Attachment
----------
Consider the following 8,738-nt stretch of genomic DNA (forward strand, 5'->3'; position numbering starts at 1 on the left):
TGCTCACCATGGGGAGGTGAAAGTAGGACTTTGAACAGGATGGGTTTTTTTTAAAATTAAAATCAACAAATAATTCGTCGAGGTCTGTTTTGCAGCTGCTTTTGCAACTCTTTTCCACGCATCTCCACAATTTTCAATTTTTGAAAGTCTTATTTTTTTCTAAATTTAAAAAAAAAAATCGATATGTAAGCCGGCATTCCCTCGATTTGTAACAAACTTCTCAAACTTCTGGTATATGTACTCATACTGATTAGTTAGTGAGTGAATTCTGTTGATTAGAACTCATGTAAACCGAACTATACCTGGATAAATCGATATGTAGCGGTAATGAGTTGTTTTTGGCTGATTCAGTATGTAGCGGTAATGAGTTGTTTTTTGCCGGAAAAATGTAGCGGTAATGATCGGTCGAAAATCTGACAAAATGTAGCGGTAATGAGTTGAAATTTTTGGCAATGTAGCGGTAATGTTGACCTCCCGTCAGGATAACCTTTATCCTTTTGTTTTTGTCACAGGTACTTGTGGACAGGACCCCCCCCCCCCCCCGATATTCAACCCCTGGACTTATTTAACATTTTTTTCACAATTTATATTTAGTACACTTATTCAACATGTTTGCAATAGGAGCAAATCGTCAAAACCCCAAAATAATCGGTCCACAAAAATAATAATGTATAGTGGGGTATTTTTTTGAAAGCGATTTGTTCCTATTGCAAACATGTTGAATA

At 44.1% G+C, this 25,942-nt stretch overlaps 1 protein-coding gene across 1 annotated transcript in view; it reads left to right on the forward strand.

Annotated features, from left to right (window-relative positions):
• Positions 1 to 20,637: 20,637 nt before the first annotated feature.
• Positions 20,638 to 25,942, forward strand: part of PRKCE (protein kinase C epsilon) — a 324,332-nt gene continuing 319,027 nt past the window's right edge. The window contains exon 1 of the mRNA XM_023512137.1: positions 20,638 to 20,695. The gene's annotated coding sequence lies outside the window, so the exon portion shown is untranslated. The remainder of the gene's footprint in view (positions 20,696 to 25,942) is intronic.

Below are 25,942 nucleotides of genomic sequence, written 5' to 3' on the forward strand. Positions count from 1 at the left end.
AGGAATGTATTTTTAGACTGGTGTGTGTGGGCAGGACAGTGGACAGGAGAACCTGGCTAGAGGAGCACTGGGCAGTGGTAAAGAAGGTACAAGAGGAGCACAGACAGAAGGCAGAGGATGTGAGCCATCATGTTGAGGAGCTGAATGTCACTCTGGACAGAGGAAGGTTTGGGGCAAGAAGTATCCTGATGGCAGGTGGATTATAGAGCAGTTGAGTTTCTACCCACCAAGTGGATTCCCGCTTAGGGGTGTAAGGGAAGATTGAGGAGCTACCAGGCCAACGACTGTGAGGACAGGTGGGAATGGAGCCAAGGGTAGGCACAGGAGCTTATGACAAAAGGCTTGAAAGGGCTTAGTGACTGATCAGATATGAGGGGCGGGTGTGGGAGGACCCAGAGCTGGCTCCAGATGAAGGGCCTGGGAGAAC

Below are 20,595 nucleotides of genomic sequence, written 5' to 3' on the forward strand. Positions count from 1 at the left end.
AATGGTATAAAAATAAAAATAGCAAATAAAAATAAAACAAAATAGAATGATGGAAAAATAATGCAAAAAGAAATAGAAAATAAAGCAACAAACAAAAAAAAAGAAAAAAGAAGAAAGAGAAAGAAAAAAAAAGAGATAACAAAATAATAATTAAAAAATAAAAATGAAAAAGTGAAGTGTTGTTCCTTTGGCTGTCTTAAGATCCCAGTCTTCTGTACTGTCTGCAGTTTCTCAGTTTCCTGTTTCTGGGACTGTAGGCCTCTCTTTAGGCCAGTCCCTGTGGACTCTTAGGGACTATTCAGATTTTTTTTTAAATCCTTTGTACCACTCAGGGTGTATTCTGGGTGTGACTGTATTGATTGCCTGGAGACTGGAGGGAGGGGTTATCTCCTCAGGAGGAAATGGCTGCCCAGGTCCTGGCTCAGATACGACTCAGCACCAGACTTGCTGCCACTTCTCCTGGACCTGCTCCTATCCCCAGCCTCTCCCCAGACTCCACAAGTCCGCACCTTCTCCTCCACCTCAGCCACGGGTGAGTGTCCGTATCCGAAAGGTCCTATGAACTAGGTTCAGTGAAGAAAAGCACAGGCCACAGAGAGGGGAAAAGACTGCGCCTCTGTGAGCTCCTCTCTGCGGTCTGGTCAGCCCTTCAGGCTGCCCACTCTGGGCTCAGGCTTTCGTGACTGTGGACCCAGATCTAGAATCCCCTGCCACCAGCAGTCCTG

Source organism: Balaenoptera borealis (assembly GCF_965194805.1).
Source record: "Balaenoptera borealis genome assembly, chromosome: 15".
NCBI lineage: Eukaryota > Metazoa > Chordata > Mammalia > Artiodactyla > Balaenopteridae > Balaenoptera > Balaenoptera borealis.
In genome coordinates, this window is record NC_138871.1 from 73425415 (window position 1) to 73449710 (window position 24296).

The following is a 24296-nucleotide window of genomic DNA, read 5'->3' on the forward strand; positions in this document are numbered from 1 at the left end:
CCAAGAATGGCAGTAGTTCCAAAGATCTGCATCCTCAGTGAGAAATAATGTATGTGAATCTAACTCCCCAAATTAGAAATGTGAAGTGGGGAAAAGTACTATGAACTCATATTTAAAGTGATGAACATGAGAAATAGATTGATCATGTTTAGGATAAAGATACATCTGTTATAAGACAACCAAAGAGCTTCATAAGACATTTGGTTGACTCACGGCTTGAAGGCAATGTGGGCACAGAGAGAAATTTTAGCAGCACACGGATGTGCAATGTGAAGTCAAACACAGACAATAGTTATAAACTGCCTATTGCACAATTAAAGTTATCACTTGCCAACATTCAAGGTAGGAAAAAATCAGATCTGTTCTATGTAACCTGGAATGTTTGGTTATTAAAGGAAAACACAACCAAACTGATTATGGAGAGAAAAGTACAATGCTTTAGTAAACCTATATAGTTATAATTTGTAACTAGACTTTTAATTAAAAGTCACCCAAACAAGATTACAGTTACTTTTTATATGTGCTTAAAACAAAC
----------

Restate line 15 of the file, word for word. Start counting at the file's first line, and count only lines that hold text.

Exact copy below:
The following is a 24296-nucleotide window of genomic DNA, read 5'->3' on the forward strand; positions in this document are numbered from 1 at the left end: